- When you file a claim against the government, you generally may file it only against an entity or agency. Government employees cannot be sued or held individually liable unless you can show they intentionally caused harm.
- Florida law caps damages for suits against the government at $200,000, or $300,000 if multiple government entities are party to the suit. Additionally, punitive damages are not awarded in suits against the government.
Procedures for Suing the Government
Filing suit against the government for injuries sustained in an accident caused by poorly-maintained roads is a more complicated endeavor than an equivalent suit against a private party. Before you can file a lawsuit against a government entity, you must first make a claim in writing to the entity that was responsible for maintaining the road in question. You must also notify the Florida Department of Financial Services of your claim. Time is of the essence in these cases. Suing a state or local government entity in Florida subjects your suit to a multi-tiered statute of limitations:
- You must submit your claim against the government to the entity within three years of the date of your accident.
- If you are a family member filing a wrongful death suit, the time period for filing a claim is one year shorter – just two years from the date of the accident.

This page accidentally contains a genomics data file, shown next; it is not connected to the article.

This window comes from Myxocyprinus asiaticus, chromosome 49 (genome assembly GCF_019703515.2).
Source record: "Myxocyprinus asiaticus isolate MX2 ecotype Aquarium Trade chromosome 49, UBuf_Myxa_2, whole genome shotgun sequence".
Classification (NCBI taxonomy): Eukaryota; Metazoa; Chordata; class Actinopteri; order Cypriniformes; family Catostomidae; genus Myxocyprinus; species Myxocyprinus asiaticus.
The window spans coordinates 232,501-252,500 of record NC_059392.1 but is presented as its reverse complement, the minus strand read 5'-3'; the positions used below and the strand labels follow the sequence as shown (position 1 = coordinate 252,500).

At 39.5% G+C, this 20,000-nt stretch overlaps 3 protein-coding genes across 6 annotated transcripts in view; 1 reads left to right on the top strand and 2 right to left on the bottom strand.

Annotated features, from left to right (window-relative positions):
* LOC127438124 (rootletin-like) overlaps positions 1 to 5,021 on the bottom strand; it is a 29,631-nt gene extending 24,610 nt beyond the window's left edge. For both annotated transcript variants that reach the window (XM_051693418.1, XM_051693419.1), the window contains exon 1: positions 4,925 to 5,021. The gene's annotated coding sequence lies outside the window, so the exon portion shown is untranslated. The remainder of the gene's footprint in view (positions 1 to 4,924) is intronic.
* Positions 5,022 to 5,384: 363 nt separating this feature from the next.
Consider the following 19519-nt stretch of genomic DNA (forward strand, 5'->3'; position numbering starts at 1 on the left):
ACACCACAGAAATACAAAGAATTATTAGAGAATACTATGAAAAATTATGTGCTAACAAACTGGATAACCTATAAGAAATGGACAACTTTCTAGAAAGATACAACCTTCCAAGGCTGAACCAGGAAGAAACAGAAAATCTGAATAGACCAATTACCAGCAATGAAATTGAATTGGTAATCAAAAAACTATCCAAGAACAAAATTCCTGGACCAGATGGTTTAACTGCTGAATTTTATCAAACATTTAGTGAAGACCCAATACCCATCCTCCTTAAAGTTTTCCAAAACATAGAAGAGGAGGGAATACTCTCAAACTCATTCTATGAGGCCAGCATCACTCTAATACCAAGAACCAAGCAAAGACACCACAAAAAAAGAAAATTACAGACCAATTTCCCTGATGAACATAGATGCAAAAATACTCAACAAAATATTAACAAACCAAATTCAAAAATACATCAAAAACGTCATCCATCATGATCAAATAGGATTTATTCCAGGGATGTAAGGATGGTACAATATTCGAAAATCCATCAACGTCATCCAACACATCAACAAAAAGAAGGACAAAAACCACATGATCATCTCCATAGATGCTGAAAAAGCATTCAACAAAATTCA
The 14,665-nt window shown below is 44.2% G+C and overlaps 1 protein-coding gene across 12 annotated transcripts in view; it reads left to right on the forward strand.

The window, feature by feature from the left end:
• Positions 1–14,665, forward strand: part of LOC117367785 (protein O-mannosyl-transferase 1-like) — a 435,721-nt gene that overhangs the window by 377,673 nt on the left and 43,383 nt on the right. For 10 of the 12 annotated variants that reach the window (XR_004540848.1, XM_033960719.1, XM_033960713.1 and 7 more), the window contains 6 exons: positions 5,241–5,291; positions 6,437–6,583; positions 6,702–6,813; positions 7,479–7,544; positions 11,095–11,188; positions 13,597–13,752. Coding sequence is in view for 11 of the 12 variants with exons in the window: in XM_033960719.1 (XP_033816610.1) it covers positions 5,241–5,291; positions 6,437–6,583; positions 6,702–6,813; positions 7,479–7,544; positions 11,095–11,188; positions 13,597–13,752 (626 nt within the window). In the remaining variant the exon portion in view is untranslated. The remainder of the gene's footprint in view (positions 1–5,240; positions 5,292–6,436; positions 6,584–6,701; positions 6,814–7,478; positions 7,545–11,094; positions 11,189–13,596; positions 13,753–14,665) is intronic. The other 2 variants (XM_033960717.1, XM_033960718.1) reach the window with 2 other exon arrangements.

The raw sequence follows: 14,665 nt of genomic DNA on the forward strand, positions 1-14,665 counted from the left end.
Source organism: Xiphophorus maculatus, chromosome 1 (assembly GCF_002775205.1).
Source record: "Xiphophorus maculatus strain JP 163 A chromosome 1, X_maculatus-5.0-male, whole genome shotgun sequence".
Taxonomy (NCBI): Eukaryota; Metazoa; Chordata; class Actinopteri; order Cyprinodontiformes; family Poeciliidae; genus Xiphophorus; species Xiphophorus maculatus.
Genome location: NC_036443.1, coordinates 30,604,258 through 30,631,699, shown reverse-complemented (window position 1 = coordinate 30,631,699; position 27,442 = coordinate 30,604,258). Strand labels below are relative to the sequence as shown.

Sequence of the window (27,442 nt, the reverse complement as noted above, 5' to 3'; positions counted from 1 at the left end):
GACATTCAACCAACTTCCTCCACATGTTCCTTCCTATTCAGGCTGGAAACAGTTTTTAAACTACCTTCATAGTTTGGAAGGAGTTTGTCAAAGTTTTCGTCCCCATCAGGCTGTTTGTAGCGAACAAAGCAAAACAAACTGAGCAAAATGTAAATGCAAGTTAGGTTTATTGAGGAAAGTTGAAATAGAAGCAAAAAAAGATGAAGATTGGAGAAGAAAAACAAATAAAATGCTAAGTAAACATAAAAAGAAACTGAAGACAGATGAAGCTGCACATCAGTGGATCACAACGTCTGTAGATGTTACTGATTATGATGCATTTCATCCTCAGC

- After you submit your claim, there is a six-month investigation period before you can file a lawsuit.
- If you choose to file a lawsuit, the statute of limitations is four years from the date of the accident.
A skilled personal injury attorney who has experience with motorcycle accidents, and filing claims and lawsuits against the state agencies, counties, and municipalities will know how to navigate these complex rules and guide you through the process.
Why You Need a Skilled Attorney to Sue the Government
When you file a claim or lawsuit, your opposing parties (and often their insurers) will try to avoid liability. Because a large adverse judgment could devastate the finances of a smaller county or municipality, local entities have a particular incentive to fight back hard. Skilled defense lawyers will seek to develop evidence to deny their clients’ responsibility, will attempt to downplay your injuries, and will often claim your injuries were caused by a previous incident or accident.
To stand your ground and prevail in a legal action for damages after your motorcycle accident, you will need a knowledgeable and skilled personal injury attorney who understands the stakes for you and for your opponents. Having an experienced attorney on your side will also facilitate investigation of the accident, smooth negotiation with insurance companies and municipal lawyers, and prevent your suit from getting bogged down in complications unique to suing a government entity.
If you or a loved one have sustained an injury in a motorcycle crash caused by a poorly-maintained road, then you may have the right to recover substantial compensation from the government entity responsible for keeping the roads safe. To learn more, call the experienced motorcycle accident lawyers at The Offices of Bob Loblaw to schedule a free consultation with a member of our team.